I’m into thrillers. I have been since reading John Buchan as a child then graduating to Alistair Maclean, Hammond Innes, Ian Fleming, Len Deighton, Le Carre, et al. Today I read travel, history and the odd biography as well but I tend to default back to the genre I grew up loving.

Recently Mike Ripley (see his “Mike Ripley’s Getting Away With Murder” ezine) published Kiss Kiss, Bang Bang which for me presented a feast of memories and introduced me to many writers I had never read or even heard of. The title is borrowed from how Ian Fleming described his Bond stories.

Lee Child (author of the Jack Reacher novels in case anyone anyone needs reminding) wrote the Foreword and with characteristic eloquence, reflected on the post-war era in which the books Ripley covers in Kiss Kiss, Bang Bang, were written, and in which Ripley, Child and myself grew up in:

“…we were in a liberal democracy, at peace, with a cradle-to-grave welfare system that worked efficiently, with all dread diseases conquered, with full employment for our parents, with free and excellent education from the age of five for just as long as we merited it. We had no bombs falling on our houses, and no knocks on our doors in the middle of the night. No previous generation ever had all of that, not in all of history, and standards have eroded since. We were very lucky.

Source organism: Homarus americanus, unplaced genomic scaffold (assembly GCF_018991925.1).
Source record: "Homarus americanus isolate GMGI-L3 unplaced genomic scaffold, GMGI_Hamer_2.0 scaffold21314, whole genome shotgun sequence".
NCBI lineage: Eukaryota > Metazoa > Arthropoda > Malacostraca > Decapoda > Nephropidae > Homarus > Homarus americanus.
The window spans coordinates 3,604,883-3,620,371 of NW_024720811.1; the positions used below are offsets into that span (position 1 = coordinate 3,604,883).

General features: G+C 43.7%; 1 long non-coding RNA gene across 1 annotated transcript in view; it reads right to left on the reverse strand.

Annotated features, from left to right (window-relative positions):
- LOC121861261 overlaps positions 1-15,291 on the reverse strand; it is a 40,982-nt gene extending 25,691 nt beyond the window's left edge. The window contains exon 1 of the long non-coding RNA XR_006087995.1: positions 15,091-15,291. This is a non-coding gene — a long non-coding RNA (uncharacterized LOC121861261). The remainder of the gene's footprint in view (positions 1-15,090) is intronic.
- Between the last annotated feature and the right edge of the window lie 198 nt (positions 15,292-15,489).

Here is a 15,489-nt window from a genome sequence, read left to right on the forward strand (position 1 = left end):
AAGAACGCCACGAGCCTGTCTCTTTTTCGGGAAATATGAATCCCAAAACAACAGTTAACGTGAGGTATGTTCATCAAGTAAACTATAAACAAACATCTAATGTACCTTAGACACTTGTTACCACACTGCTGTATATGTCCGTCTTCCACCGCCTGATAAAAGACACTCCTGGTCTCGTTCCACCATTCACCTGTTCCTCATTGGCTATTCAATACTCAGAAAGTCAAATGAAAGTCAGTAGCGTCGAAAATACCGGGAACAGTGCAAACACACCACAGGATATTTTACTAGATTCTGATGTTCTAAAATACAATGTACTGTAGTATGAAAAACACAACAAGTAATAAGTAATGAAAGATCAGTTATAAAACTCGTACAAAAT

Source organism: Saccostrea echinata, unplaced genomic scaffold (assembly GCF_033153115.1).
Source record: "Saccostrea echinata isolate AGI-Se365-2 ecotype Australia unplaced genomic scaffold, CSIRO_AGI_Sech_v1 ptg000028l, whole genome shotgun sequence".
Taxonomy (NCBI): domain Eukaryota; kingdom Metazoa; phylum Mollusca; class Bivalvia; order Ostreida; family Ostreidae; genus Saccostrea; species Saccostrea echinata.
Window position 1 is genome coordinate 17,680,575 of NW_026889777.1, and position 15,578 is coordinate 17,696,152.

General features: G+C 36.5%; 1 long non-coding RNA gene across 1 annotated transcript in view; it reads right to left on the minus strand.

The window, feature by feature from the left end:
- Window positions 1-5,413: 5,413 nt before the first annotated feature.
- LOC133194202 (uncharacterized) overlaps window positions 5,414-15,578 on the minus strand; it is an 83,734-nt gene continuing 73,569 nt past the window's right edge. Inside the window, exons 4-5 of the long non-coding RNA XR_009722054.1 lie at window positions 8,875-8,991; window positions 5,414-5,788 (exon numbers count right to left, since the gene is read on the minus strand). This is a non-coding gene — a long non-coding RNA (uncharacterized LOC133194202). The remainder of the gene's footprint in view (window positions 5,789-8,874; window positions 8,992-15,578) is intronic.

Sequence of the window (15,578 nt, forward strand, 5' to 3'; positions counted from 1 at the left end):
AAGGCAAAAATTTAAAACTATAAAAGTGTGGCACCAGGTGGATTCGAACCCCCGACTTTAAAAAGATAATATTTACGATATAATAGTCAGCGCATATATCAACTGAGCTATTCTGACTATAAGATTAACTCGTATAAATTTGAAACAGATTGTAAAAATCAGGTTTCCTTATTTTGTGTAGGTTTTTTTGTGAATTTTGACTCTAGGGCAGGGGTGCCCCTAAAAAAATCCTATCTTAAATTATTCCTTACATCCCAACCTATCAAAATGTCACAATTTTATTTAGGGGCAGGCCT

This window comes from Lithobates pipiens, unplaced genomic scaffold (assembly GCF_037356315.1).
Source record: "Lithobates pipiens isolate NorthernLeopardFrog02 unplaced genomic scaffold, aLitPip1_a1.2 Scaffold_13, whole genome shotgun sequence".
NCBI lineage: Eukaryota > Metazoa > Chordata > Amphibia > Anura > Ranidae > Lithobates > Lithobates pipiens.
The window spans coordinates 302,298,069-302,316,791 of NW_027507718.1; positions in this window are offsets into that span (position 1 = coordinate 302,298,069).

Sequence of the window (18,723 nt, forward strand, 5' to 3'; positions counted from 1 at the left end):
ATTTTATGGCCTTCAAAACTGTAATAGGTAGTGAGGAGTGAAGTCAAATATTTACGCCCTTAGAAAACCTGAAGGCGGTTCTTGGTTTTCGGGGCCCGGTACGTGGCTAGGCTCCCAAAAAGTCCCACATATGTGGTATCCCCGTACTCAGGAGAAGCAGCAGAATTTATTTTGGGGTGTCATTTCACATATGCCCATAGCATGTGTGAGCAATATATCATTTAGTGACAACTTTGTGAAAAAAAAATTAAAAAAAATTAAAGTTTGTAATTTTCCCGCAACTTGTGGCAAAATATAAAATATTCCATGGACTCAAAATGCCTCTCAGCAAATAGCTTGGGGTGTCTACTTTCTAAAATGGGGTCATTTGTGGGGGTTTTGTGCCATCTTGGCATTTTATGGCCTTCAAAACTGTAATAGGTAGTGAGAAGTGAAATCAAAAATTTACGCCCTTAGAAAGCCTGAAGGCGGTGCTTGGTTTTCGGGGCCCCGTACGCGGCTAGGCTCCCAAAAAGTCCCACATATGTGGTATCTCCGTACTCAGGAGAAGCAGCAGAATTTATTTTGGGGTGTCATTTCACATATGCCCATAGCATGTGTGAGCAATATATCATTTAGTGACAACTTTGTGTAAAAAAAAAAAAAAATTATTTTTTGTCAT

“But, …it was very boring. Britain was grey, exhausted, physically ruined, and financially crippled. The factories were humming, but everything went for export. We needed foreign currency to pay down monstrous war debt. Domestic life was pinched and austere. We escaped any way we could. Reading was the main way. Thrillers were the highest high, and British writers were never better than during our formative years. But finding out about them was entirely random. Obviously there was no Internet –electricity itself was fairly recent in some of our houses –and it was rare to meet a fellow aficionado face to face, and enthusiast bookshops were inaccessible to most of us, and so on. We blundered from one random find to another. Some of us had older brothers blazing the way, and really that’s exactly what this book is – the perfect older brother, equipped with 20/ 20 hindsight, saying, ‘Read this, and then this, and this, and this.’”

“…it seems of great sentimental value, like a long-lost diary, like a list of the way stations that carried us through a time that promised to be forever grey.”

I couldn’t put it better.